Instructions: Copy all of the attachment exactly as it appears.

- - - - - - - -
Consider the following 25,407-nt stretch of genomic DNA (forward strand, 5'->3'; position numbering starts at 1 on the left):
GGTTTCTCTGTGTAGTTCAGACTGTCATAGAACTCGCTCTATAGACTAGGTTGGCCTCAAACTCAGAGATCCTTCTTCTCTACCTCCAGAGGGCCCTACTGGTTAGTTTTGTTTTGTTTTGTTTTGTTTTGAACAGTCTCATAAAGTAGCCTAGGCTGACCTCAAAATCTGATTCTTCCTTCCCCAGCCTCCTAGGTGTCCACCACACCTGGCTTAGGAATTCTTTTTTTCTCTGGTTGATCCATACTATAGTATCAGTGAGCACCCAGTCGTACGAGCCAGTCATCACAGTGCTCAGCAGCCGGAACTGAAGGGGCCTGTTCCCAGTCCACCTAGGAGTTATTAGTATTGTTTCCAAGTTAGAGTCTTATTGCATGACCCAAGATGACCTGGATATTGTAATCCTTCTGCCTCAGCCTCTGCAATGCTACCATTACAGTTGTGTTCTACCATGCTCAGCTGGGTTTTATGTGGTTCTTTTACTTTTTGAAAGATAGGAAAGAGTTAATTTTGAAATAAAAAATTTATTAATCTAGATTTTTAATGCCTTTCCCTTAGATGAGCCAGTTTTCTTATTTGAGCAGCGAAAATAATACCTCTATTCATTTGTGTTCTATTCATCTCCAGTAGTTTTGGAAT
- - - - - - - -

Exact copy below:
Consider the following 25,407-nt stretch of genomic DNA (forward strand, 5'->3'; position numbering starts at 1 on the left):
GGTTTCTCTGTGTAGTTCAGACTGTCATAGAACTCGCTCTATAGACTAGGTTGGCCTCAAACTCAGAGATCCTTCTTCTCTACCTCCAGAGGGCCCTACTGGTTAGTTTTGTTTTGTTTTGTTTTGTTTTGAACAGTCTCATAAAGTAGCCTAGGCTGACCTCAAAATCTGATTCTTCCTTCCCCAGCCTCCTAGGTGTCCACCACACCTGGCTTAGGAATTCTTTTTTTCTCTGGTTGATCCATACTATAGTATCAGTGAGCACCCAGTCGTACGAGCCAGTCATCACAGTGCTCAGCAGCCGGAACTGAAGGGGCCTGTTCCCAGTCCACCTAGGAGTTATTAGTATTGTTTCCAAGTTAGAGTCTTATTGCATGACCCAAGATGACCTGGATATTGTAATCCTTCTGCCTCAGCCTCTGCAATGCTACCATTACAGTTGTGTTCTACCATGCTCAGCTGGGTTTTATGTGGTTCTTTTACTTTTTGAAAGATAGGAAAGAGTTAATTTTGAAATAAAAAATTTATTAATCTAGATTTTTAATGCCTTTCCCTTAGATGAGCCAGTTTTCTTATTTGAGCAGCGAAAATAATACCTCTATTCATTTGTGTTCTATTCATCTCCAGTAGTTTTGGAAT